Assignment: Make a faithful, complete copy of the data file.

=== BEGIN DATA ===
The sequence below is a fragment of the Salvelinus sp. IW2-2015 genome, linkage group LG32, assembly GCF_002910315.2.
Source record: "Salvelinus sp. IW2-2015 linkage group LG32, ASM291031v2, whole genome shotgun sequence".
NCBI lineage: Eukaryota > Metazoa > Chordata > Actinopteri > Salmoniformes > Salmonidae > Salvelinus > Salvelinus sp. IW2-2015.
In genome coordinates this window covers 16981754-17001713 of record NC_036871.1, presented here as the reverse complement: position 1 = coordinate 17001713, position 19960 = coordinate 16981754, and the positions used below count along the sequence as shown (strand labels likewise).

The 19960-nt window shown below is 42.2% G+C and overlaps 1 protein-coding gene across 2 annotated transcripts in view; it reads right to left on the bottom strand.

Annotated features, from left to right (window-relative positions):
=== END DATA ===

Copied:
The sequence below is a fragment of the Salvelinus sp. IW2-2015 genome, linkage group LG32, assembly GCF_002910315.2.
Source record: "Salvelinus sp. IW2-2015 linkage group LG32, ASM291031v2, whole genome shotgun sequence".
NCBI lineage: Eukaryota > Metazoa > Chordata > Actinopteri > Salmoniformes > Salmonidae > Salvelinus > Salvelinus sp. IW2-2015.
In genome coordinates this window covers 16981754-17001713 of record NC_036871.1, presented here as the reverse complement: position 1 = coordinate 17001713, position 19960 = coordinate 16981754, and the positions used below count along the sequence as shown (strand labels likewise).

The 19960-nt window shown below is 42.2% G+C and overlaps 1 protein-coding gene across 2 annotated transcripts in view; it reads right to left on the bottom strand.

Annotated features, from left to right (window-relative positions):